Our history…… Early Days
The truth is that ‘we don’t know much’! The parish name of Shilbottle suggests a Saxon origin – Shil’s botel or home – someone who in his own day was respected as a leader. Within a few miles there is the ‘Howick House’, said to date from 7600BC. In romantic moments you might consider Shil and his extended family huddled in a round camp of huts just under the ‘Beacon’, perhaps a settlement rather like the one above where the stream meets the sea at Iron Scars east of Longhoughton. But no-one has discovered evidence for this and our few pre-historic discoveries include a Greenstone axe-hammer 6″x2½” found at Longridge field (Dene Moor) and a Bronze age ‘food vessel’ found in a field near Hazon in March 1833 (Alnwick Castle Museum). These have been dated 3000 – 2000BC. So someone was around, but of their way of life we can only surmise from discoveries found largely elsewhere. A local user of a metal detector made discoveries in Long Dene (a glacial valley running between Longdyke and where the Grange Pit was sunk. In the peat were discovered bronze axe-heads and jewellery. There were reported to the Archeological Society in Newcastle. At a later date a copper axe-head is said to have come to light. Near Woodhouse Farm, a quern-stone was discovered, said to be Romano-British in date. Other finds there include stone mortars and horse-shoes galore!
But moving on, it would be surprising if Shilbottle wasn’t somehow influenced by the Christian mission from the Holy Island of Lindisfarne from the 7th century AD onwards. The earliest evidence for Christians in Northumbria comes with the building and staffing of the Roman Wall, but this seems to have receded with the soldiers withdrawal. The political boundaries were redrawn and eventually Northumbria became the Supreme Kingdom and in 616AD, Edwin became first Christian King, ruling from Bamburgh. Edwin had married the Christian Ethelburg, sister of King Eadbald of Kent. They were accompanied to York by Paulinus, one of a Augustine’s monks sent by Pope Gregory to Canterbury, who stayed until Edwin died in 633AD, leaving James the Deacon and others to continue this missionary work. There is a story in Bede of Paulinus baptising converts at the royal palace of Yeavering (on the very edge of the Cheviots near Wooler) for 36 days.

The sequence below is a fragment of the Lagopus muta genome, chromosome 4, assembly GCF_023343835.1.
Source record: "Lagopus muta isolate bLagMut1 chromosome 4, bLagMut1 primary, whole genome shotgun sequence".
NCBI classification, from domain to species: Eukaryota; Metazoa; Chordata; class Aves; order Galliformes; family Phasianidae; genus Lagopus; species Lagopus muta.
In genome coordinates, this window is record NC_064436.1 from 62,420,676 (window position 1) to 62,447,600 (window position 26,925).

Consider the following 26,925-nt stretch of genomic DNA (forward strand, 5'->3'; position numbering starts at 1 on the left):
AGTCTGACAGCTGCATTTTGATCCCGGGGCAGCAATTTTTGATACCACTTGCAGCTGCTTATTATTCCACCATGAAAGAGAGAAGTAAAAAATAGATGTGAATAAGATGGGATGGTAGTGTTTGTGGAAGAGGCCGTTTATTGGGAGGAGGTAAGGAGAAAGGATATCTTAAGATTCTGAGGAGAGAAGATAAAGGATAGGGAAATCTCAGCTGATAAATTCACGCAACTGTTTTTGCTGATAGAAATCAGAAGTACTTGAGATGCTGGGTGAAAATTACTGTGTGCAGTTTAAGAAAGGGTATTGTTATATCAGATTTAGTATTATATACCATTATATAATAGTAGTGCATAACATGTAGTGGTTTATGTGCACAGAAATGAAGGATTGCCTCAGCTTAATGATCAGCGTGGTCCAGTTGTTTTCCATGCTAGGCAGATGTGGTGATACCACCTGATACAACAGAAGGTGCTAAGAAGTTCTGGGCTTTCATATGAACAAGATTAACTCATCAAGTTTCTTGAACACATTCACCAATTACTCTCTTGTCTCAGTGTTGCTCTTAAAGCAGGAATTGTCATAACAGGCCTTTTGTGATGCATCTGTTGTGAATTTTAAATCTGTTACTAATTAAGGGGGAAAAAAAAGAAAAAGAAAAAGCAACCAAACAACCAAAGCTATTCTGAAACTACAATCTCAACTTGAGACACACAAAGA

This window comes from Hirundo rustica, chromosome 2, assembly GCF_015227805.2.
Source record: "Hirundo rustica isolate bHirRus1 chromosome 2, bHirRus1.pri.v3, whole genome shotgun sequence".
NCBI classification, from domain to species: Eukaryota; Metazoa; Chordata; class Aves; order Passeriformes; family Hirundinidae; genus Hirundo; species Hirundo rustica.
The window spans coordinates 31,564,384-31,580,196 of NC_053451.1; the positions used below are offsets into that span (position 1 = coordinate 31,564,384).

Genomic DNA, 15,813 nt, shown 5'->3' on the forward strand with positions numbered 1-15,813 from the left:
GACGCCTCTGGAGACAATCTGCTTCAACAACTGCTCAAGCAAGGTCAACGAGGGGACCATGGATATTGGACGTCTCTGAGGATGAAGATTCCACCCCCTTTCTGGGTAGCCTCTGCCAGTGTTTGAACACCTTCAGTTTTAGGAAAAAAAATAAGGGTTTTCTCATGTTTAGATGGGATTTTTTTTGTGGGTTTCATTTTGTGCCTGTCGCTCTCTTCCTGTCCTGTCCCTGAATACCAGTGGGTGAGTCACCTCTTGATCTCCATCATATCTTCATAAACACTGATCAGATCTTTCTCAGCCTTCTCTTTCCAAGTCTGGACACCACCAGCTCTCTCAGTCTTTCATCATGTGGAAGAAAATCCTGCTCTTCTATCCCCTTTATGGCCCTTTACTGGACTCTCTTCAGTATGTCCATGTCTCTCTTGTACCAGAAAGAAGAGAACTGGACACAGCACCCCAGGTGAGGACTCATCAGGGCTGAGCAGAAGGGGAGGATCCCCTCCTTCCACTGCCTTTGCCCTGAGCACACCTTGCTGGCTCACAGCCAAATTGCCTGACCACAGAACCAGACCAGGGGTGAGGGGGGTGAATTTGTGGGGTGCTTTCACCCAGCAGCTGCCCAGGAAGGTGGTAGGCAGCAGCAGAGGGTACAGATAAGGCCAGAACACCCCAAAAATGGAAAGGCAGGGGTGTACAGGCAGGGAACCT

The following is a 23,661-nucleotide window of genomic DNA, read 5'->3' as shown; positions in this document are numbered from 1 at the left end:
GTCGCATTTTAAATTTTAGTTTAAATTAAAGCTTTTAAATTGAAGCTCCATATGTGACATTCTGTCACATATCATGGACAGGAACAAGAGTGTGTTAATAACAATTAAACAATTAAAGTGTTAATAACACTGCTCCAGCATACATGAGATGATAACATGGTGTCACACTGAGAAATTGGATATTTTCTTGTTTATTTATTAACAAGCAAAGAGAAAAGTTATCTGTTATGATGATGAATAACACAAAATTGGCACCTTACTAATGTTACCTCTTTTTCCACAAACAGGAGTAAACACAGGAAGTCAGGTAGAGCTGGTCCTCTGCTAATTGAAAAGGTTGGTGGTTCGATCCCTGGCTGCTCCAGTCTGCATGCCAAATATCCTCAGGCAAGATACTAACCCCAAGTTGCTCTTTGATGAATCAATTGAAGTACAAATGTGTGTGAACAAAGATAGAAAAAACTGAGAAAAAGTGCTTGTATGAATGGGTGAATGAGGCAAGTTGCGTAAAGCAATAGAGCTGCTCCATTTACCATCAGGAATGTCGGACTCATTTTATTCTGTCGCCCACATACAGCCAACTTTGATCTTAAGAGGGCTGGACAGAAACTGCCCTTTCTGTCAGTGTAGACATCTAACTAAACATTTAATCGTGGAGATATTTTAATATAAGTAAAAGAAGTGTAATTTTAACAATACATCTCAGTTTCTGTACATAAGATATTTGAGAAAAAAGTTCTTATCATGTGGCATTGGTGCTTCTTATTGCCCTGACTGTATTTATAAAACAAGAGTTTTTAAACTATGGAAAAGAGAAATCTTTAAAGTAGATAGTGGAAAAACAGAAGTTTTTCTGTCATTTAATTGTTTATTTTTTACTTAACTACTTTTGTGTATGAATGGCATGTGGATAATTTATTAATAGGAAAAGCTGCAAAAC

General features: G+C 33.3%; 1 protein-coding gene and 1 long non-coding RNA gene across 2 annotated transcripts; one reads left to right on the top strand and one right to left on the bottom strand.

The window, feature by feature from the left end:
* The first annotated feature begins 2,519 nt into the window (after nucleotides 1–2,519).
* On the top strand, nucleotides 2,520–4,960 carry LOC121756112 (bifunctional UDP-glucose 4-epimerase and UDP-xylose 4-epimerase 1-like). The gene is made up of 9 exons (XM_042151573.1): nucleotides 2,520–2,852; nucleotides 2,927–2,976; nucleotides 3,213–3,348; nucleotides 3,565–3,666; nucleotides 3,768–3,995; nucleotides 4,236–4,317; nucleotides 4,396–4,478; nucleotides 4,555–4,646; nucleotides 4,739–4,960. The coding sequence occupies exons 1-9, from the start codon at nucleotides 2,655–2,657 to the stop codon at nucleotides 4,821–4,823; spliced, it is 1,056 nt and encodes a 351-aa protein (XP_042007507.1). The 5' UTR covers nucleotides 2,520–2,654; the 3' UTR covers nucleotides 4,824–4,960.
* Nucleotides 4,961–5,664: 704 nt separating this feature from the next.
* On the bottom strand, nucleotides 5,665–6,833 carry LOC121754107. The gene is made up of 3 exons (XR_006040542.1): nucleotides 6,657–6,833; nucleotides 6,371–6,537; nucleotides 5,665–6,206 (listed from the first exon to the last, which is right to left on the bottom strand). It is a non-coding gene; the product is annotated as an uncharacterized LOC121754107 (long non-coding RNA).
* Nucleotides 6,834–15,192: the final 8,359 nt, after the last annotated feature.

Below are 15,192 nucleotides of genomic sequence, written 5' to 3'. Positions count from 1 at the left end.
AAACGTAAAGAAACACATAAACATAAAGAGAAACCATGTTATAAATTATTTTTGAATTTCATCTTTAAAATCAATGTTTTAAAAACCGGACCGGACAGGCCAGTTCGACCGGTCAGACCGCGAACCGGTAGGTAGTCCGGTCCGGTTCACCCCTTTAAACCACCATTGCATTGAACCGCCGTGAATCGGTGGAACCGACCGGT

Yet Edwin’s son King Oswald invited the monks of Iona (where he had been schooled) to send a missionary team and after one false start, the leader of a small contingent was Aidan, who became Bishop at Lindisfarne in 635AD. His ‘method’ of evangelism was to travel the area freely, chatting gently with those he encountered and encouraging them if already Christian or introducing them to Jesus if they weren’t. The story of these early days of Christian mission are recorded by England’s first historian, the monk Bede from Jarrow and Wearmouth. Aidan also began a school on Holy Island, attended by the younger sons of the local important families. From his early cohort came the great missionary bishops of Cedd, Chad and Wilfrid who with others, spearheaded the evangelism of the Celtic church from the north.
In 684AD a Synod was called at Twyford or ‘Adtwifyrdi’ – a name describing a place of meeting of a river and the sea and thought to be used by Bede to describe nearby Alnmouth. It was presided over by Archbishop Theodore (of Canterbury, the founder of the English parish system) and its most significant work was to elect Cuthbert as Bishop of Lindisfarne. With Shilbottle ‘just up the hill’, it would be surprising if by this time, there was a gathering place for worship there, with perhaps a wooden building available to battle the winds, snows and rain …….. but for this we have no evidence!
Things became more organised when S. Theodore became Archbishop of Canterbury (669AD). The country was split into dioceses, often vast territories under the authority of a bishop. Sometimes they were sub-divided, with a ‘minster’ church run by a member of the Bishop’s familia or staff, who went out to baptize, teach and visit in the remoter districts. Over the next couple of hundred years, further development rested with local landlords whose territories often became parish boundaries and who perhaps appointed and supported a resident priest with ‘glebe’ (land set aside from the farming of which the priest got his livelihood). The priest was a ‘freeman’ and not a serf. He would till the glebe himself and in addition receive tithes, the right to collect one tenth of all produce of land and beasts. He was also entitled to certain fees, linked largely with the agricultural round. This was to be a pattern that survived until the end of the nineteenth century.